The international swap shop
Some reflections on activity in the world of exchange of information between tax authorities
The last 12 months have seen governments from across the world enter into new bilateral agreements to facilitate communication on cross border taxation issues and to intensify enforcement on perceived offshore tax havens.
Since the G20 summit in London in April, more than 50 new tax information exchange agreements have been signed. In the UK alone, HM Revenue & Customs has introduced new tax information exchange protocols with Switzerland and Gibraltar amongst others; made significant changes to a number of its 100-plus existing agreements; and announced a new disclosure opportunity and a Liechtenstein disclosure facility to encourage disclosure and declaration of offshore accounts and assets.
Combined, these country agreements have greatly enhanced HMRC’s ability to close the net on UK residents who do not declare all of their offshore assets. For example, the UK’s original agreements with Gibraltar and Switzerland limited the exchange of information to cases where there was "tax fraud" (Switzerland), or "criminal tax matters" (Gibraltar). In practice this meant that information would generally only be forthcoming if HMRC had commenced criminal proceedings in the UK, or at best were actively investigating with a view to a criminal prosecution. However, the new agreements are much broader in their scope, enabling HMRC to ask for information that may only be “foreseeably relevant” to a number of tax functions including investigation of tax matters.
However, perhaps the most significant aspect of the Gibraltar and Switzerland agreements refers to information held by banks. The terms of both agreements require the Swiss and Gibraltar authorities to ensure that their relevant Government departments have the powers required to obtain "information" from banks, other financial institutions and persons acting in an agency or a fiduciary capacity. The definitions of "information" are very broad, but can include details of ownership of companies, partnerships and trusts, for example.
Both agreements are currently subject to the domestic procedures required to bring them into force, but it is not anticipated that this requirement will be a significant hurdle. The Swiss agreement is expected to come into force from 1 January in the year next following the notification that the domestic procedures required have been completed. The Gibraltar agreement will be effective for taxable periods beginning on or after the date of the notifications, except in cases involving "criminal tax matters" where it will be effective as soon as the notifications have been exchanged.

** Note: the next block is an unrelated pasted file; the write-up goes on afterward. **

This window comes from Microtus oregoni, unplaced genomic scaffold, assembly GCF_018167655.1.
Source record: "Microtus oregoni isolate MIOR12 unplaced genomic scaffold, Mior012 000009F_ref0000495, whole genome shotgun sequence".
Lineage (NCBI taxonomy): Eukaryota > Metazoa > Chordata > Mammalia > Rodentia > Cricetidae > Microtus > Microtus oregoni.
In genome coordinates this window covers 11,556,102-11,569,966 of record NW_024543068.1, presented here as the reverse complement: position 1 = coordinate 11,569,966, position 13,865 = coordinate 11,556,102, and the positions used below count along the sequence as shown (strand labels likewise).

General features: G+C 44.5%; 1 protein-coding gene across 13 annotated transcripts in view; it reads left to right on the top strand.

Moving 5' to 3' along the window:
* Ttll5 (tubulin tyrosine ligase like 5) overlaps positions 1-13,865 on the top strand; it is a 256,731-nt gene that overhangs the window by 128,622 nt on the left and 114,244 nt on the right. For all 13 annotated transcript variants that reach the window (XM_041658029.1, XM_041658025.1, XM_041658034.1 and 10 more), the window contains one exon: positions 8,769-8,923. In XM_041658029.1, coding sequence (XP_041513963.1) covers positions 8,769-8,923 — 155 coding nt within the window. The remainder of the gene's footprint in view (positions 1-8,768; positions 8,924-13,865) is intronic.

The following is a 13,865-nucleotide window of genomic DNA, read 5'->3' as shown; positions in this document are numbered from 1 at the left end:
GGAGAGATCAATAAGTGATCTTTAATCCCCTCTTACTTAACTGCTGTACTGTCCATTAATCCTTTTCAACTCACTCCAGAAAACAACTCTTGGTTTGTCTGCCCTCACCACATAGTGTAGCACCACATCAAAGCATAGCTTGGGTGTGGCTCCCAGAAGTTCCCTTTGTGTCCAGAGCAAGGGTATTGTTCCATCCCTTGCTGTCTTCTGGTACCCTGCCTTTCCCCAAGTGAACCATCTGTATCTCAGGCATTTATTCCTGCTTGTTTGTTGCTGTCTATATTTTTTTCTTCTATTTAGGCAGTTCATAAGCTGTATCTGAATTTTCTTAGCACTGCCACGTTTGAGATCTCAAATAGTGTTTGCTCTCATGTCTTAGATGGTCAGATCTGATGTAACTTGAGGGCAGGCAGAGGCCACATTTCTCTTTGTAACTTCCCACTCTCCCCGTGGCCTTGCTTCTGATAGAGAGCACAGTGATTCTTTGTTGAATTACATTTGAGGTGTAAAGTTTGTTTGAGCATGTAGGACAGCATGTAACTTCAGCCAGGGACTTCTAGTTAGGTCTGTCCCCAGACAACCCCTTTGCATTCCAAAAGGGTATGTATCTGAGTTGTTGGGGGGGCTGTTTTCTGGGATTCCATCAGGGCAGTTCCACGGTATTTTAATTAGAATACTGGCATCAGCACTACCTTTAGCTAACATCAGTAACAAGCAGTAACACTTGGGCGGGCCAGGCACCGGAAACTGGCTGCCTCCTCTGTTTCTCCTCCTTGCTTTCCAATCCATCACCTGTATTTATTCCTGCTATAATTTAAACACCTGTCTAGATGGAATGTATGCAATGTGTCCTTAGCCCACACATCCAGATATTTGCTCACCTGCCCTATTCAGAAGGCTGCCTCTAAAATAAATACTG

These agreements are not a carte blanche for HMRC investigators to take short cuts. Both agreements require HMRC to have exhausted its normal procedures under domestic law to obtain the information being sought. In addition HMRC must explain to the other state’s authorities the tax purpose for which it requires the information, and details of who it believes has the information in their possession.
Requests for information must state the identity of the person or persons under examination or investigation. These provisions should exclude the use of the agreements to seek "blanket" or general information and ensure that they are only used in specific appropriate cases.
Nevertheless, there can be little doubt that the plethora of new and revised agreements being put in place around the world will make it much easier for revenue authorities to identify untaxed monies or assets in offshore accounts. Therefore, relevant people should consider making use of the tax amnesties being offered in the USA and elsewhere, including HMRC’s new disclosure opportunity and Liechtenstein disclosure facility. These brief windows of low penalty opportunity in the UK, which opened on 1 September, offer a chance for those with offshore assets to regularise their tax affairs. If individuals do not take this opportunity and their tax position is not correct, they can expect HMRC to come down on them very hard. Perhaps now is a good time for some clients to seek specialist advice on how best to bite the disclosure bullet rather than live with fingers crossed.
Rob Kernohan is a senior manager in Ernst & Young’s Tax Controversy and Risk Management Team.